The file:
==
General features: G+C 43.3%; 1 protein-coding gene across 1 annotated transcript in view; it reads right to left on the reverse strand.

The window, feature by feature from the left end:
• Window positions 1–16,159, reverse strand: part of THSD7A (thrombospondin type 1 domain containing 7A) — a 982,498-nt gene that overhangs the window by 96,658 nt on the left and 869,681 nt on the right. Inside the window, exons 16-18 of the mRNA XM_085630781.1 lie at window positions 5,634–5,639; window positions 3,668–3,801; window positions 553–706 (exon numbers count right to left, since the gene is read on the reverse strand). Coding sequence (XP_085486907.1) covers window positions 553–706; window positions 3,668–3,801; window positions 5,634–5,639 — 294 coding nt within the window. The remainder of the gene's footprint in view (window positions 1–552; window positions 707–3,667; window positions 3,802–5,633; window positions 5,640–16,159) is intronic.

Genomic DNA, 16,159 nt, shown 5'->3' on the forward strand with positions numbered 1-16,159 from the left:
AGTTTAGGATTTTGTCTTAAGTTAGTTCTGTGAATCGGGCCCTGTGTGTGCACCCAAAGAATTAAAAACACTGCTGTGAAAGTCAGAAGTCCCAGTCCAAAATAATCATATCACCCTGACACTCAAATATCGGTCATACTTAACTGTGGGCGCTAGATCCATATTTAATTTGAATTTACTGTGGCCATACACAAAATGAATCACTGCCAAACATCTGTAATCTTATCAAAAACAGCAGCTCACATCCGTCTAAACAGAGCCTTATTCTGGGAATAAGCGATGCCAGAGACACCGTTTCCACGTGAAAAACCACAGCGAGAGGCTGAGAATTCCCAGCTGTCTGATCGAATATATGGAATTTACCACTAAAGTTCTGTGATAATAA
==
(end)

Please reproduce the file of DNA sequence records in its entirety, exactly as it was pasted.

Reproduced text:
General features: G+C 43.3%; 1 protein-coding gene across 1 annotated transcript in view; it reads right to left on the reverse strand.

The window, feature by feature from the left end:
• Window positions 1–16,159, reverse strand: part of THSD7A (thrombospondin type 1 domain containing 7A) — a 982,498-nt gene that overhangs the window by 96,658 nt on the left and 869,681 nt on the right. Inside the window, exons 16-18 of the mRNA XM_085630781.1 lie at window positions 5,634–5,639; window positions 3,668–3,801; window positions 553–706 (exon numbers count right to left, since the gene is read on the reverse strand). Coding sequence (XP_085486907.1) covers window positions 553–706; window positions 3,668–3,801; window positions 5,634–5,639 — 294 coding nt within the window. The remainder of the gene's footprint in view (window positions 1–552; window positions 707–3,667; window positions 3,802–5,633; window positions 5,640–16,159) is intronic.

Genomic DNA, 16,159 nt, shown 5'->3' on the forward strand with positions numbered 1-16,159 from the left:
AGTTTAGGATTTTGTCTTAAGTTAGTTCTGTGAATCGGGCCCTGTGTGTGCACCCAAAGAATTAAAAACACTGCTGTGAAAGTCAGAAGTCCCAGTCCAAAATAATCATATCACCCTGACACTCAAATATCGGTCATACTTAACTGTGGGCGCTAGATCCATATTTAATTTGAATTTACTGTGGCCATACACAAAATGAATCACTGCCAAACATCTGTAATCTTATCAAAAACAGCAGCTCACATCCGTCTAAACAGAGCCTTATTCTGGGAATAAGCGATGCCAGAGACACCGTTTCCACGTGAAAAACCACAGCGAGAGGCTGAGAATTCCCAGCTGTCTGATCGAATATATGGAATTTACCACTAAAGTTCTGTGATAATAA